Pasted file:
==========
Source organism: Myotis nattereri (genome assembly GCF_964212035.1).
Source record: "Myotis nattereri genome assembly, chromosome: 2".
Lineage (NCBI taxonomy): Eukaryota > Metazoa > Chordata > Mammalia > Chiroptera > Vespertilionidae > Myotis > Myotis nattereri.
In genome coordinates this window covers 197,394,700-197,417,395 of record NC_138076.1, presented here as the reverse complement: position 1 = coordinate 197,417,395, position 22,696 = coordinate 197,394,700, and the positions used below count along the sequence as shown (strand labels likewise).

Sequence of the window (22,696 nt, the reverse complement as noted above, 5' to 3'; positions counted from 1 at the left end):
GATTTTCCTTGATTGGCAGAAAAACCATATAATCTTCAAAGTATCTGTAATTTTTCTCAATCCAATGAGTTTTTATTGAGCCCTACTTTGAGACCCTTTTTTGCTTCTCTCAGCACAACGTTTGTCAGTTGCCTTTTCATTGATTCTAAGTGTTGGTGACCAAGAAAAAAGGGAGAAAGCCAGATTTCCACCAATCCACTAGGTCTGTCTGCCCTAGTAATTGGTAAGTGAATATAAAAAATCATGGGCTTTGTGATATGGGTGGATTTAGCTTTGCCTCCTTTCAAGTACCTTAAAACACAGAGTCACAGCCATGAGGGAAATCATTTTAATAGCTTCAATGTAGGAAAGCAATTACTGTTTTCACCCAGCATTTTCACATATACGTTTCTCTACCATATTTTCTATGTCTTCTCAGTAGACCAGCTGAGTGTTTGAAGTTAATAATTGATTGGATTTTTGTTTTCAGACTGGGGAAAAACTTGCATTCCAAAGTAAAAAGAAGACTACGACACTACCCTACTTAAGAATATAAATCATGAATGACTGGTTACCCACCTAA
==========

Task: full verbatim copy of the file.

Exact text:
Source organism: Myotis nattereri (genome assembly GCF_964212035.1).
Source record: "Myotis nattereri genome assembly, chromosome: 2".
Lineage (NCBI taxonomy): Eukaryota > Metazoa > Chordata > Mammalia > Chiroptera > Vespertilionidae > Myotis > Myotis nattereri.
In genome coordinates this window covers 197,394,700-197,417,395 of record NC_138076.1, presented here as the reverse complement: position 1 = coordinate 197,417,395, position 22,696 = coordinate 197,394,700, and the positions used below count along the sequence as shown (strand labels likewise).

Sequence of the window (22,696 nt, the reverse complement as noted above, 5' to 3'; positions counted from 1 at the left end):
GATTTTCCTTGATTGGCAGAAAAACCATATAATCTTCAAAGTATCTGTAATTTTTCTCAATCCAATGAGTTTTTATTGAGCCCTACTTTGAGACCCTTTTTTGCTTCTCTCAGCACAACGTTTGTCAGTTGCCTTTTCATTGATTCTAAGTGTTGGTGACCAAGAAAAAAGGGAGAAAGCCAGATTTCCACCAATCCACTAGGTCTGTCTGCCCTAGTAATTGGTAAGTGAATATAAAAAATCATGGGCTTTGTGATATGGGTGGATTTAGCTTTGCCTCCTTTCAAGTACCTTAAAACACAGAGTCACAGCCATGAGGGAAATCATTTTAATAGCTTCAATGTAGGAAAGCAATTACTGTTTTCACCCAGCATTTTCACATATACGTTTCTCTACCATATTTTCTATGTCTTCTCAGTAGACCAGCTGAGTGTTTGAAGTTAATAATTGATTGGATTTTTGTTTTCAGACTGGGGAAAAACTTGCATTCCAAAGTAAAAAGAAGACTACGACACTACCCTACTTAAGAATATAAATCATGAATGACTGGTTACCCACCTAA